In 1921, at the World, Mr. Wynne found himself not only contemplating retirement but also badly in need of assistance because of the volume of puzzles being contributed as well as extensive errors appearing in the paper. John Cosgrove, the World’s Sunday Magazine editor, hired a young woman named Margaret Petherbridge to help. She had been Wynne’s stepdaughter’s roommate at Smith, and after initially focusing solely on aesthetics and not even doing the puzzles herself, she mastered the art of editing them and created many of the innovations in place today. Petherbridge also collaborated in the publication of the early puzzle books and resigned from the World in 1926 when she married publisher John Farrar. Later, after the Times entered the field, it hired then Margaret Farrar, the top name in crosswords, to be their new puzzle editor. Her instructions from Times editor Arthur Hays Sulzberger were to keep the puzzles focused on the news, keep them dignified, and enable readers to solve them in around twenty minutes – the average time commuters spent on the subway. Farrar remained editor until 1969, when she was 72, and was followed by only three others: Will Weng, Eugene Maleska, and now Will Shortz.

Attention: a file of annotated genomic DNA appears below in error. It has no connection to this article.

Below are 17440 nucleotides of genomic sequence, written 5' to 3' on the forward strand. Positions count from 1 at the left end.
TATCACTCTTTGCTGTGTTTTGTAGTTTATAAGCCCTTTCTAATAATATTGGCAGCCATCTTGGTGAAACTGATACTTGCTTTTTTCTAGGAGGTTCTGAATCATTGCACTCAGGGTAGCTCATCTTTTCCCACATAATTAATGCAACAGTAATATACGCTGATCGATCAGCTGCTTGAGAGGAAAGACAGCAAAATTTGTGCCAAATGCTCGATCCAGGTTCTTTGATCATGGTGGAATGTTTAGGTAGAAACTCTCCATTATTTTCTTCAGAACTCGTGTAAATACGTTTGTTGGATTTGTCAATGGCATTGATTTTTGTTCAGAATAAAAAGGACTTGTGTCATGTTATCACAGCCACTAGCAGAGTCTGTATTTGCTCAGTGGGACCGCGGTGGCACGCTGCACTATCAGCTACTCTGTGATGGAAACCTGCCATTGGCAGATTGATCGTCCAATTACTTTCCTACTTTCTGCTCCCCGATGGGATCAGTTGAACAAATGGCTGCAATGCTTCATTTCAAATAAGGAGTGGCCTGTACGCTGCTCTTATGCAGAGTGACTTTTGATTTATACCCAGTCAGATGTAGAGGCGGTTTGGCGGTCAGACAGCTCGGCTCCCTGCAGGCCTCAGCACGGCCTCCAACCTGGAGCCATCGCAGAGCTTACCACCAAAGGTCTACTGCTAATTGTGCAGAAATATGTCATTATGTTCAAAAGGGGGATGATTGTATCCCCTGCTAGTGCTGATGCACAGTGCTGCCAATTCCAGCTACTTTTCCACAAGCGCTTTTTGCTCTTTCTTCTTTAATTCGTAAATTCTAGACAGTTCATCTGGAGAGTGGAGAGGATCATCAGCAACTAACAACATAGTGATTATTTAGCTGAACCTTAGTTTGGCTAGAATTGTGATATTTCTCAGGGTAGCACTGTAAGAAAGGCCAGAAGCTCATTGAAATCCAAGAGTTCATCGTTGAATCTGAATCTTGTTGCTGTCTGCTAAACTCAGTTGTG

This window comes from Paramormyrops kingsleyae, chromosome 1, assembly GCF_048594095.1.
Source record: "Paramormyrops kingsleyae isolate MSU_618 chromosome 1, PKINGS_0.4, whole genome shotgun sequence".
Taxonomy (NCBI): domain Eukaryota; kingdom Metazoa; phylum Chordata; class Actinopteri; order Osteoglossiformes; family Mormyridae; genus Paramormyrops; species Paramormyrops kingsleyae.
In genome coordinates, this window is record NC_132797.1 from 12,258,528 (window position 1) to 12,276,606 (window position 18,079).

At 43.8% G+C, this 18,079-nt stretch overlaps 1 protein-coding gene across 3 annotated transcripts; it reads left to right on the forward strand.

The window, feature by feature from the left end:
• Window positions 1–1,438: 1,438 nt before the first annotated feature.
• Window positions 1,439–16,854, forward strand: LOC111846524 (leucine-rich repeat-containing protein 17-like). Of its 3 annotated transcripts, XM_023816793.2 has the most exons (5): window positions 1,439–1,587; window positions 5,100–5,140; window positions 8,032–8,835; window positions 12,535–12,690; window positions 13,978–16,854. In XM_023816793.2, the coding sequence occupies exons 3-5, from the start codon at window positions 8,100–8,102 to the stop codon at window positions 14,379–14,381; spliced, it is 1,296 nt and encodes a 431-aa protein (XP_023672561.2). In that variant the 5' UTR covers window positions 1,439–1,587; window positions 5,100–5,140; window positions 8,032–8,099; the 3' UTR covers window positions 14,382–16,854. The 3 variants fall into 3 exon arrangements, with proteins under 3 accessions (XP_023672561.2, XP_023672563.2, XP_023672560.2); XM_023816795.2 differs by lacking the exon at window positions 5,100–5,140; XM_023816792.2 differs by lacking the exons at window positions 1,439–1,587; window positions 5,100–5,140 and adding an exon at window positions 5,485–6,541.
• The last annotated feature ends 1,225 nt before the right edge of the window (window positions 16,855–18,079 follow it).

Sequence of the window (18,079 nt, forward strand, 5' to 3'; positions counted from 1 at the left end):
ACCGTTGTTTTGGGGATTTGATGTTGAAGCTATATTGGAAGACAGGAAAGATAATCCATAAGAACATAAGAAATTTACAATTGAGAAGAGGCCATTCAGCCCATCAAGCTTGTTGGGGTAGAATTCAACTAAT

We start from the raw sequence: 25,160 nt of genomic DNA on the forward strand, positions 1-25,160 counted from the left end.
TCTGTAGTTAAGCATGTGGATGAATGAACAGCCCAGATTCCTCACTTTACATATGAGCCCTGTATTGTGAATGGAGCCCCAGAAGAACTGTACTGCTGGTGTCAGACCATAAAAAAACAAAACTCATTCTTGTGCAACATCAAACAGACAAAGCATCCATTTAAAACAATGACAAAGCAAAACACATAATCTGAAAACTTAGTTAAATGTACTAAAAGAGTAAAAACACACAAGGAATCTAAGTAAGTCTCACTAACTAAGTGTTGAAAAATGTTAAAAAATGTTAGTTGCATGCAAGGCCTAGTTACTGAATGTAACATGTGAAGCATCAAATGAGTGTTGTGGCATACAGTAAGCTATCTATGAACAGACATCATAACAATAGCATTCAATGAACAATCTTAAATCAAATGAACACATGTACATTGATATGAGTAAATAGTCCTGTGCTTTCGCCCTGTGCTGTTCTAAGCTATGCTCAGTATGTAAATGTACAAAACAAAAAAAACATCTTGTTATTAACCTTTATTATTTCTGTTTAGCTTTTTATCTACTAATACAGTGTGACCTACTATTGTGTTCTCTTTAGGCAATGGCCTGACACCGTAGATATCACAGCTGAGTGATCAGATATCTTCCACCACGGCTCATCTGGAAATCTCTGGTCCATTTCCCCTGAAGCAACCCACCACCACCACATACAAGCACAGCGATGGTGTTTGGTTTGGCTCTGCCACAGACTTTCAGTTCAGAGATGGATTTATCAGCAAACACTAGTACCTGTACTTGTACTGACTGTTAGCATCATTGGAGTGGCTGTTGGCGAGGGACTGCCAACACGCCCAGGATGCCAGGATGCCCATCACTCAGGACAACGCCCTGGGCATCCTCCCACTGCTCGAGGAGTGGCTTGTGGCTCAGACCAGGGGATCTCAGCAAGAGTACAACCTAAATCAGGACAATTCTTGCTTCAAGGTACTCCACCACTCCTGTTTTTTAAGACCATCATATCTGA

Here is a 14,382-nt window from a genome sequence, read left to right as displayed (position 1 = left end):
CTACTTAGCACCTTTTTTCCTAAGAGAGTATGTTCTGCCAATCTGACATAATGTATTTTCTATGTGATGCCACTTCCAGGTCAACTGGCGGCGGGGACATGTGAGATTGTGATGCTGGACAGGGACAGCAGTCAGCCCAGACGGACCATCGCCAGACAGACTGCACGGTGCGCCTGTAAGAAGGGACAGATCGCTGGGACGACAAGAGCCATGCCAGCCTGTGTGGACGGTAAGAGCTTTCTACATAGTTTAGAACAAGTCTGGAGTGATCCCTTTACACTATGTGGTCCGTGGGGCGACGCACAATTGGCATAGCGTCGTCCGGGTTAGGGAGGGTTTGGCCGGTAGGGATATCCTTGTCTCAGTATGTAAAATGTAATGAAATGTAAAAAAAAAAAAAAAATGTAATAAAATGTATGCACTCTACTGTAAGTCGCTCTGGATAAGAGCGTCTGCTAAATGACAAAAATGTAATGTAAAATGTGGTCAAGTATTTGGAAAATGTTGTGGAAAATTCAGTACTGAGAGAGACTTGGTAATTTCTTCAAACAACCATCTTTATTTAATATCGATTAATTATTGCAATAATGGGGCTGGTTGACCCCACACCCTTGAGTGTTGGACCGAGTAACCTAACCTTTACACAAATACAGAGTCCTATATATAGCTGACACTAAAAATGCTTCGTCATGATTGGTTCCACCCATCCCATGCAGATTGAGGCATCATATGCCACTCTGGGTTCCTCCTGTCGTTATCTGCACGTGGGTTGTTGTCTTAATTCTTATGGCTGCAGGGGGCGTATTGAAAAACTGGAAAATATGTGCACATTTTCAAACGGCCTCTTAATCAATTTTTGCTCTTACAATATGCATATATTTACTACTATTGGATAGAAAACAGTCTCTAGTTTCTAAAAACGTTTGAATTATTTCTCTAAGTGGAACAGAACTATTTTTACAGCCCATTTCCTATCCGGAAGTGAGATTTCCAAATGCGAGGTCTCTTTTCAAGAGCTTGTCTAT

The annual American Crossword Puzzle Tournament is the nation’s oldest and largest event of its kind. Founded and directed by Will Shortz, it is held in Stamford, CT and draws well over 500 contestants. The program consists of warm-up games on Friday, competitive crossword competitions throughout Saturday and Sunday mornings, a variety show, and then a championship playoff on Sunday afternoon. All the puzzles are specially created for the tournament , and awards are given in 20 categories, with the event’s overall winner taking home a grand prize of $7,000. The 41st annual contest will take place from March 23 – 25, 2018 at the Stamford Marriott.
If nothing else, you can now better appreciate how Mr. Wynne’s maiden effort evolved and where it has gone in over the last 100 plus years.
For more about the American Crossword Puzzle Tournament, including past winners and other information, be sure to go to
Guy describes himself as “a semi-retired attorney specializing in bankruptcy law with the firm of Riemer & Braunstein LLP in Boston. He lives in Newton, joined BOLLI in 2016, and enjoys, among other things, travel, reading, history, photography, art, museums, and games. This piece on the origin of the crossword puzzle was developed originally for the Eight O’Clock Club, a local discussion group of which Guy is a member. It was sparked by the awareness that 2013 marked the 100th anniversary of the crossword puzzle and a curiosity about how various common games, notably word games, arose.”